CHENGDU, CHINA - SEPTEMBER 30: (CHINA OUT) Mark Philippi of USA lifts an Atlas Stone during a match of the 2005 World's Strongest Man Competition at the Chunxi Road on September 30, 2005 in Chengdu of Sichuan Province, southwest China. Ten contestants are left for the next round of matches after elimination rounds of the competition which lasts from September 27 to October 7 in Chengdu. (Photo by China Photos/Getty Images)
Spider Tack's original use was as a grip aid in strongman competitions. It was particularly necessary for the Atlas Stone event. (Photo by China Photos/Getty Images)

Baseball emerges as a market

Six months ago, even without his intention or effort, baseball’s interest in Spider Tack started growing. Deffinbaugh said he was getting orders from minor league teams and colleges.

Then the Cole news conference happened.

For the past year, Deffinbaugh has manufactured and shipped every single canister of Spider Tack himself, out of his garage. The company responsible for the highly sophisticated tack that broke the camel’s back on a century’s old tradition is just two people: Deffinbaugh and Caruso.

“My girlfriend helps with some labeling and some manufacturing,” Deffinbaugh adds, “but that's it.”

Lately, he’s been very busy.

Now that the name has gotten out there, Deffinbaugh is fielding questions from athletes in other sports who want to know if Spider Tack can help them with their golf game, or as a soccer goalie, or for disc golf. He knows the spike in interest could be fleeting, driven by the current buzz (and members of the media who want to feel what all the fuss is about).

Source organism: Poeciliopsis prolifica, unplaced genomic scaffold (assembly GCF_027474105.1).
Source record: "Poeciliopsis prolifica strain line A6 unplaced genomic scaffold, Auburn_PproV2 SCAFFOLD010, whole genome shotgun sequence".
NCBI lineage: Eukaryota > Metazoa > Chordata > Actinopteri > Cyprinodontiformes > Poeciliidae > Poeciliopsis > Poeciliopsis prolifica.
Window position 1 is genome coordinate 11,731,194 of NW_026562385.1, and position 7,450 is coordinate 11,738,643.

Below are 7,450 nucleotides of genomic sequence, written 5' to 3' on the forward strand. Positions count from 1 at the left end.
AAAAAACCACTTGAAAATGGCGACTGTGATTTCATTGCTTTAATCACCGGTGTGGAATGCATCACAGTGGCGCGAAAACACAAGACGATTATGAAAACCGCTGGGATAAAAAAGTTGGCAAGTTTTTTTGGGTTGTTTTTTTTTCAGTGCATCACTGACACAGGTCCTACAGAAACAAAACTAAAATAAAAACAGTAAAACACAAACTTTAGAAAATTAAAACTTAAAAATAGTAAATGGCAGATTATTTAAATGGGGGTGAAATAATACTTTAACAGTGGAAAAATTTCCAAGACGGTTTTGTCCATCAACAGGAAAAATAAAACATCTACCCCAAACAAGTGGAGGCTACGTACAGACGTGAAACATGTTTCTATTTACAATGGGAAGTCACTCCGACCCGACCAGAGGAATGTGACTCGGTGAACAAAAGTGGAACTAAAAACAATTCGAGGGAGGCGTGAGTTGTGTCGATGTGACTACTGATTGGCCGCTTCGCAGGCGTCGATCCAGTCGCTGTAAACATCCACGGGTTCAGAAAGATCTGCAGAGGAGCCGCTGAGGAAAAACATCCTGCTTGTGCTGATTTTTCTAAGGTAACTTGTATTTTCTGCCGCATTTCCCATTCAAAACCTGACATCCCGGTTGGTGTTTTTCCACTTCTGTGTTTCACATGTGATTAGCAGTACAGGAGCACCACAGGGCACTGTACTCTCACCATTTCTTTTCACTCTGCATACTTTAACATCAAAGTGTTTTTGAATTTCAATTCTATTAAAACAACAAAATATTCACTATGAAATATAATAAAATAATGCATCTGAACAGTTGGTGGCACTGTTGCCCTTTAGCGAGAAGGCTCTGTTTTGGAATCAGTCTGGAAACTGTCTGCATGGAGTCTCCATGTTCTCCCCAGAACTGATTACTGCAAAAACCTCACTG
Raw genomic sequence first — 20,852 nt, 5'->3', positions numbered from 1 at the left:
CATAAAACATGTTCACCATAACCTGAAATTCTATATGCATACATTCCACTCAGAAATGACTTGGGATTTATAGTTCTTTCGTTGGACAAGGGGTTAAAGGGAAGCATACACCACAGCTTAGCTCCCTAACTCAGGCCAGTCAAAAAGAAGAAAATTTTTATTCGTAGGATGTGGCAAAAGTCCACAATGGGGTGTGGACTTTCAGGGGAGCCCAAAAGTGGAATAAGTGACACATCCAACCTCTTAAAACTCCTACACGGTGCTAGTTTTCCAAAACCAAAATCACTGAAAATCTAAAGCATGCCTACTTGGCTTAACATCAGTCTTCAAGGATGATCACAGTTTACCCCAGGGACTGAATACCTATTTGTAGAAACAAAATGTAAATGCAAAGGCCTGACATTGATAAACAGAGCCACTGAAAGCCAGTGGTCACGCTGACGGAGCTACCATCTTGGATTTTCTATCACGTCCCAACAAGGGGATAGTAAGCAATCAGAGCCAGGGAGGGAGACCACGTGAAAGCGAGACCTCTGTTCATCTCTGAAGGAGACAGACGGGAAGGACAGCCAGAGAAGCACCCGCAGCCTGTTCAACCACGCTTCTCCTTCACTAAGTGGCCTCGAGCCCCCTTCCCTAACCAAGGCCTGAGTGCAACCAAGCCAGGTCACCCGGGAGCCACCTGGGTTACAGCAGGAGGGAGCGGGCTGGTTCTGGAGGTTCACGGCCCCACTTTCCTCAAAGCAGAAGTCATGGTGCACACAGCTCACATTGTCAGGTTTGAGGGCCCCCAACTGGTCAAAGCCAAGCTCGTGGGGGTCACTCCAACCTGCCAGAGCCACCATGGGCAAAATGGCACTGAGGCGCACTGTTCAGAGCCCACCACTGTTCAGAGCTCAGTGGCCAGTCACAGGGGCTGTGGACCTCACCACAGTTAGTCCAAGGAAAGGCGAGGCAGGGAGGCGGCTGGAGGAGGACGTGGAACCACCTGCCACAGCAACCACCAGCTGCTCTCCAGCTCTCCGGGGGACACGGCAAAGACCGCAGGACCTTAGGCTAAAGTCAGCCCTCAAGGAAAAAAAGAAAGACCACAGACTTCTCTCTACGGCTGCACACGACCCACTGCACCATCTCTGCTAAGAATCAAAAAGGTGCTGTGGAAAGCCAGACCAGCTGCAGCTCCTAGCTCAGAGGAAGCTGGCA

“People are just curious,” he says. “I mean, it's just something they see on TV and they want to try it. I don't know if that means we’re gonna see a lot of Spider Tack in bar league baseball.”

But he wants to try to capitalize on this moment, maybe make different formulas for different sports. He figures, all those pitchers and all that money in baseball and still they’re using his product. He must be doing something right.

He’s started an Instagram account for Spider Tack that’s mostly poking fun at the brand's newfound notoriety. Despite the sentiment of some of the memes, Deffinbaugh has no interest in ratting out his customers. Amazon, through which Spider Tack is sold, only shows him the first name of buyers. But even if he could see exactly who was ordering Spider Tack to stadiums, he wouldn’t tell MLB.

Which isn’t to say he’s opposed to a more legitimate partnership with baseball. An all-out ban on sticky stuff could prove to be just as problematic as the unchecked arms race of adhesive. Pitchers are concerned about injuries in the absence of anything to aid their grip. Even as they start to play through a period of enhanced enforcement of the current rules, there’s been talk around the game of developing a universal substance that would be legal and less performance-enhancing.

“It would be great if Major League Baseball came and said, ‘Hey, can we do something that's not quite as sticky? For all the pitchers?’ That'd be awesome,” Deffinbaugh says. “That'd be a dream.”